I captured this photo a few minutes ago : enter image description here

The circle you see is the Sun :|. When I was taking this picture, I was in Live-View Mode with F/22 and no UV Filter. You think it's dangerous for my camera?

I've used Canon 60D with Canon 50mm 1.4 Lens


3 Answers 3


The problem with doing what you did in Live View is that even though you are taking the photo at f/22, the aperture of your lens is likely at f/1.4 until you click the shutter. The energy of the sun is strong enough when focused by your lens to heat the internals of your camera very quickly. If things get hot enough, they will be damaged. Even if the heat doesn't cause damage, the voltages generated in the sensor's electronics may be enough to damage the circuitry. Thank goodness this camera wasn't in Live View with the shutter curtains open for the 1 minute it took the sun to do this through a 600mm lens during a flare test, during which the sun was just out of the frame but obviously just inside the lens' image circle, by Bryan at The-Digital-Picture.

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The warnings almost all camera's manuals have against pointing the lens directly at the sun are there for a reason, and it isn't just so you can't blame the manufacturer when something goes wrong. Especially when the sun is almost directly overhead in a clear sky, the chance of damage is very real. The lower the sun is in the sky, the more clouds there are between the sun and your shooting location, or the more anything else (such as a filter) is absorbing some of the sun's energy the less likely it is that short periods of pointing your camera at the sun will result in damage. This is why it is fairly safe to take sunrise/sunset photos: due to the sun's angle it is passing trough many more miles of the earth's atmosphere than when it is high in the sky.

Your photo appears to have been taken when fairly thick clouds were absorbing a lot of the sun's energy. Even then, it would probably have been better in terms of risk to the camera to take the photo using normal shooting mode, when the shutter curtains protect the sensor until after the lens is stopped down to take the shot, than to use Live View which exposes to sensor to all of that energy with the aperture wide open both before and after the shot when the lens is briefly stopped down. Just be sure to protect your eyesight and do not look at the sun through the viewfinder at all when it is at or near full brightness high in the sky!


First I would look at the camera manual to see if there is some kind of warning. Here is an extract of the manual of my camera (d300s) :

When shooting in live view mode, avoid pointing the camera at the sun or other strong light sources. Failure to observe this precaution could result in damage to the camera’s internal circuitry.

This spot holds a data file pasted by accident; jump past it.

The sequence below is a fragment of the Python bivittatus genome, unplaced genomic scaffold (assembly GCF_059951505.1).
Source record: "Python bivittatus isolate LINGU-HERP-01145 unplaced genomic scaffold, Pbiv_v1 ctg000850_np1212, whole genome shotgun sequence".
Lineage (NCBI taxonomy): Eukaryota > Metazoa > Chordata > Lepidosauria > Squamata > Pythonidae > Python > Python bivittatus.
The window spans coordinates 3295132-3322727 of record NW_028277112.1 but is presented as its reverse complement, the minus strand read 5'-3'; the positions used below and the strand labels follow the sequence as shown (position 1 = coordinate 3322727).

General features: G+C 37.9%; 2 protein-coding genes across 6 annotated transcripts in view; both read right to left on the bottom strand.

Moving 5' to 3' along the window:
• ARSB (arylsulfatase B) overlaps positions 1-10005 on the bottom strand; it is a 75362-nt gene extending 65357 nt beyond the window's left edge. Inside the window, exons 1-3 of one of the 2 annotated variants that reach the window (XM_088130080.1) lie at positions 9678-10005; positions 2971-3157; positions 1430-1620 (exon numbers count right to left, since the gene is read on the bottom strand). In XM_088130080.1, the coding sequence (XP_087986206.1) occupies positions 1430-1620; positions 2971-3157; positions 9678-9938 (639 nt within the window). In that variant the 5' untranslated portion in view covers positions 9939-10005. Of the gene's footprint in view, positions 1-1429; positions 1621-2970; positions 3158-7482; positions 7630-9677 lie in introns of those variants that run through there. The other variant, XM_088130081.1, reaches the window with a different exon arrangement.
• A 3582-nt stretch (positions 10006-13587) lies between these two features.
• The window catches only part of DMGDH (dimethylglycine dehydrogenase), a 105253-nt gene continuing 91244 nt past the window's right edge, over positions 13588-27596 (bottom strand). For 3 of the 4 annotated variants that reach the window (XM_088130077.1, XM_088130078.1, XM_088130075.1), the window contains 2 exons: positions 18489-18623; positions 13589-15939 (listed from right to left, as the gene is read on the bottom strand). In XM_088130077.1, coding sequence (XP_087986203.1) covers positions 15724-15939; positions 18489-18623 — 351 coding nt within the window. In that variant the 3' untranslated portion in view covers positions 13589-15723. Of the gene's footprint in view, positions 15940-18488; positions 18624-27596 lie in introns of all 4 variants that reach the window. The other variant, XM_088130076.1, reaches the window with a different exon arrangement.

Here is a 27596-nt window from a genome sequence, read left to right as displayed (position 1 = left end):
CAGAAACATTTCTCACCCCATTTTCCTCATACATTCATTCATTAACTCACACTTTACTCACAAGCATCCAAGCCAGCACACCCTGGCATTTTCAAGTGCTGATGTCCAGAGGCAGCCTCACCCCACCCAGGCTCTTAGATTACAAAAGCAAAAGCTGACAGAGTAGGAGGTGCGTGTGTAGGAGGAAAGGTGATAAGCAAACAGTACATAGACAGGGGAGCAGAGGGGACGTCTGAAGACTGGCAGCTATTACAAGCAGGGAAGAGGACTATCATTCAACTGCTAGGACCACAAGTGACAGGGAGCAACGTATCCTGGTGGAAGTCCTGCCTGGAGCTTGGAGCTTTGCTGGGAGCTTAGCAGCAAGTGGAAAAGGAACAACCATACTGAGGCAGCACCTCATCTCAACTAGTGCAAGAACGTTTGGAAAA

Or also

Keep the sun well out of the frame when shooting backlit subjects. Sunlight focused into the camera when the sun is in or close to the frame could cause a fire.

So, according to the manual, you take a risk if you shoot the sun without any protection. What I would do is use a filter to frame the shot and then remove it before taking the picture.

Hope it helps.


If you take a quick photo of the sun, it is unlikely that you will damage the sensor - or the shutter, but you may blind yourself a bit (speaking from experience here). If you shoot a photo of the sun in LiveView, you can generate a lot of heat on the sensor from the lens focusing the sunlight. Having said that, I have pointed a compact camera into the sun without issues using LiveView.

Heyfara quoted the manual which recommends you never point the camera at the sun, this is for two reasons: 1) The lens WILL focus sunlight and focussed sunlight can and will cause damage in the long term. 2) The manufacturer wants to take no risk for any damage resulting from a camera pointed into the sun.

Basically, you want to avoid pointing the camera into the sun for prolonged times. However, if you take a quick photo into the sun, it is unlikely to have negative effects - however there is no guarantee that it might not cause damage.

In addition, I have seen reports on the web that cameras such as an old Leica could suffer damage from the sun, for example because it uses a cloth shutter. In addition, a rangefinder camera lacks the mirror of an SLR.

  • Thanks, Good news is that my lovely camera is still working
    – Kermia
    Nov 12, 2013 at 11:41
  • Thank those thick clouds. Pointing your camera at the unfiltered sun high in the sky for any length of time while in Live View usually doesn't end as nicely. Even an APS-C camera collects several times more light than a compact digital camera does.
    – Michael C
    Nov 12, 2013 at 22:56

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